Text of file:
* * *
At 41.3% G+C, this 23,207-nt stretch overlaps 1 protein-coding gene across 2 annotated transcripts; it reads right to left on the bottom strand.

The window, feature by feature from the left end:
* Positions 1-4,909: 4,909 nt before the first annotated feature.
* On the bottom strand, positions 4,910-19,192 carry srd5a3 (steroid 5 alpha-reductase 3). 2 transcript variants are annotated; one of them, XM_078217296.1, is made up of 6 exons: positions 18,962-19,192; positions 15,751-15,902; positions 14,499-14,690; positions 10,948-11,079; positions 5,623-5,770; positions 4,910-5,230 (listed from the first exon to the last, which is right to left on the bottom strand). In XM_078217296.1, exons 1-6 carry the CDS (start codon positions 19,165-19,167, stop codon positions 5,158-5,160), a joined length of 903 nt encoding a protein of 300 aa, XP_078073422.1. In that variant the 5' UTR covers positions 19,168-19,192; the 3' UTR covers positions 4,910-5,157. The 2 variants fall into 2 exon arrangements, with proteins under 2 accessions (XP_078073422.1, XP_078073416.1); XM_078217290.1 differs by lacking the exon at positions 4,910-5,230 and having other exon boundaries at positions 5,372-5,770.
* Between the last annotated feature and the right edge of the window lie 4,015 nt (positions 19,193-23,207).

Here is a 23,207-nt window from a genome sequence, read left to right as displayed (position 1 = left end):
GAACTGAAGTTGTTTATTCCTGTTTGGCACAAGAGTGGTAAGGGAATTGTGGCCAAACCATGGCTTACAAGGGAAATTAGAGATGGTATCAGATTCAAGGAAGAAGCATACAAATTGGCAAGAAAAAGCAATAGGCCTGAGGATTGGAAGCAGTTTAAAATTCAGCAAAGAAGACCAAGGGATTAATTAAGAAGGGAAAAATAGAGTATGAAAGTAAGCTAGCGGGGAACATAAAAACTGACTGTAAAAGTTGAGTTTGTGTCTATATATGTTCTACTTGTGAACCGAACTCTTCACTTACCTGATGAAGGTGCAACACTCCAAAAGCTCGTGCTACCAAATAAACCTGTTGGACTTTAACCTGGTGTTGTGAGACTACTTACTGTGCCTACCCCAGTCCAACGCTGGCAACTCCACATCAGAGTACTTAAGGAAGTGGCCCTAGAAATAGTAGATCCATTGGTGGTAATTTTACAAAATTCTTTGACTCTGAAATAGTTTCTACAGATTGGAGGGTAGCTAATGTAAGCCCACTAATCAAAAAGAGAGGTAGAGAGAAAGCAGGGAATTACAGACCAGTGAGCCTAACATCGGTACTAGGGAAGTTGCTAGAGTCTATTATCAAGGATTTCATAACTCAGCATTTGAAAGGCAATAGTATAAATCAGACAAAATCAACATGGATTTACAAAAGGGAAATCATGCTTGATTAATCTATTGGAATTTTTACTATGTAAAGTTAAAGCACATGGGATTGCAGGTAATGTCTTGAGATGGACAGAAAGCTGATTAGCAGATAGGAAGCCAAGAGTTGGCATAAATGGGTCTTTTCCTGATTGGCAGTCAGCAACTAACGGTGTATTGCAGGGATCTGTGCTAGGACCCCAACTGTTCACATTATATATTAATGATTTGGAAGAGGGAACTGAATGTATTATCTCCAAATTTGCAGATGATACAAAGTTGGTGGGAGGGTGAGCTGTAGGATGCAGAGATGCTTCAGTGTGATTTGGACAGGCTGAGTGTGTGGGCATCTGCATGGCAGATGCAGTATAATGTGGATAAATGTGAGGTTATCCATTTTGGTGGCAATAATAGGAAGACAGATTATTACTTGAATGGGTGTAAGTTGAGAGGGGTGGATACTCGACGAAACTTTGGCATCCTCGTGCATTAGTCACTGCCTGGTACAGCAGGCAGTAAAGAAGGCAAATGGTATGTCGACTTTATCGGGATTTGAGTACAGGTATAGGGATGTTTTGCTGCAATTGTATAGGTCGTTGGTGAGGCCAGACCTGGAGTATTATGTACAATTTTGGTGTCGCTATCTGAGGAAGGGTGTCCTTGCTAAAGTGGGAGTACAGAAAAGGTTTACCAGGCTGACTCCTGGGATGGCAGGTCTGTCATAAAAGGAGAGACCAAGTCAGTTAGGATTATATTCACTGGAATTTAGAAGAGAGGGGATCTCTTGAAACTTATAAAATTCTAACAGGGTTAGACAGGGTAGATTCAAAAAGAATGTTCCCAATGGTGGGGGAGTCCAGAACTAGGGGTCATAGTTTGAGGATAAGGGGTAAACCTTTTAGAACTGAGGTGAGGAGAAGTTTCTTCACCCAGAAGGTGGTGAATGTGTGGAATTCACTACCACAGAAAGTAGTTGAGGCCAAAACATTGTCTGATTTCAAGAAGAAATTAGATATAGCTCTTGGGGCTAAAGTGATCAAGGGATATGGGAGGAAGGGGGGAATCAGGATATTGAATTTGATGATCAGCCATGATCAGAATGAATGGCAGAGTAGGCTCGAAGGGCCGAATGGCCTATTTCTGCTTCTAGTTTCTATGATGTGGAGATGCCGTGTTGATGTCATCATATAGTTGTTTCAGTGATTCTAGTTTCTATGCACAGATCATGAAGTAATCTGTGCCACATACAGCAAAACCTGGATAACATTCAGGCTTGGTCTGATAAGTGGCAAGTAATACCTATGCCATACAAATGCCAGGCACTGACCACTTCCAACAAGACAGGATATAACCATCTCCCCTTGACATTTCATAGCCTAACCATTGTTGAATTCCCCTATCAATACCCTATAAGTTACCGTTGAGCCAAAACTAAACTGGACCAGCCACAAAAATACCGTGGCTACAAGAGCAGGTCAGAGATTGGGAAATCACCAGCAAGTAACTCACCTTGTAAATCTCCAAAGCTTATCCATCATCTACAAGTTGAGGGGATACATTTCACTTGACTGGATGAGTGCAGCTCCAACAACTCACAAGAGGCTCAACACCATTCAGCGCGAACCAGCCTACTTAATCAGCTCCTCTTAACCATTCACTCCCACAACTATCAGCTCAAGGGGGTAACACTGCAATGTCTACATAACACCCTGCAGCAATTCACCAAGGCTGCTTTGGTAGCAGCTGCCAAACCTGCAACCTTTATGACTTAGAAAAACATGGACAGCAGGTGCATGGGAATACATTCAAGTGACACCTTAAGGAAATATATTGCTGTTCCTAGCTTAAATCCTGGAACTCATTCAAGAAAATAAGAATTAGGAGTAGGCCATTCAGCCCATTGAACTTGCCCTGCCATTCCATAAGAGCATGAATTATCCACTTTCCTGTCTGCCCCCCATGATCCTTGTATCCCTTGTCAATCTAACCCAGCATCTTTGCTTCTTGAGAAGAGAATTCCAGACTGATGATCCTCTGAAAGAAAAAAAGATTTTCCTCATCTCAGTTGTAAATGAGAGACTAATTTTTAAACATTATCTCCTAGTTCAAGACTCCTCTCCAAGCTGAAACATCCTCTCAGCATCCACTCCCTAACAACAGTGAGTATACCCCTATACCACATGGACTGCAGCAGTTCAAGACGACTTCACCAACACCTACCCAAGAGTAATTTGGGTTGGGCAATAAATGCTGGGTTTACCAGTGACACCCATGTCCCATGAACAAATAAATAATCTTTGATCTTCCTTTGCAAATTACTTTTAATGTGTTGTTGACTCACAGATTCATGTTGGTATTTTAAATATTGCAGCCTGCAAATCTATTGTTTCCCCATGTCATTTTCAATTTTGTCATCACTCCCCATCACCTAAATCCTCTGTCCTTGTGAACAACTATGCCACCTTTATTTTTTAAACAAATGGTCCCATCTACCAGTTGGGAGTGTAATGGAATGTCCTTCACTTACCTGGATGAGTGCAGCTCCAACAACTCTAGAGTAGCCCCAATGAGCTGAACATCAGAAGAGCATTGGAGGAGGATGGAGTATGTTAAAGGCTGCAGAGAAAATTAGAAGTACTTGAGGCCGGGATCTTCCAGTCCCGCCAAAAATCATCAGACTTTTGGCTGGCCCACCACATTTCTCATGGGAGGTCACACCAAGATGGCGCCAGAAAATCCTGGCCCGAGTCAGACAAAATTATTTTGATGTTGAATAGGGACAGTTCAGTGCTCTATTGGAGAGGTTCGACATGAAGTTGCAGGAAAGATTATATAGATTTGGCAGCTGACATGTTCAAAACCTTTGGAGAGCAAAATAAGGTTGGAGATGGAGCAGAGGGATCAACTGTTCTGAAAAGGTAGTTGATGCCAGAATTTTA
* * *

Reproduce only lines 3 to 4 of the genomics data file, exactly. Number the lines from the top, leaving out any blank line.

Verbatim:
* Positions 1-4,909: 4,909 nt before the first annotated feature.
* On the bottom strand, positions 4,910-19,192 carry srd5a3 (steroid 5 alpha-reductase 3). 2 transcript variants are annotated; one of them, XM_078217296.1, is made up of 6 exons: positions 18,962-19,192; positions 15,751-15,902; positions 14,499-14,690; positions 10,948-11,079; positions 5,623-5,770; positions 4,910-5,230 (listed from the first exon to the last, which is right to left on the bottom strand). In XM_078217296.1, exons 1-6 carry the CDS (start codon positions 19,165-19,167, stop codon positions 5,158-5,160), a joined length of 903 nt encoding a protein of 300 aa, XP_078073422.1. In that variant the 5' UTR covers positions 19,168-19,192; the 3' UTR covers positions 4,910-5,157. The 2 variants fall into 2 exon arrangements, with proteins under 2 accessions (XP_078073422.1, XP_078073416.1); XM_078217290.1 differs by lacking the exon at positions 4,910-5,230 and having other exon boundaries at positions 5,372-5,770.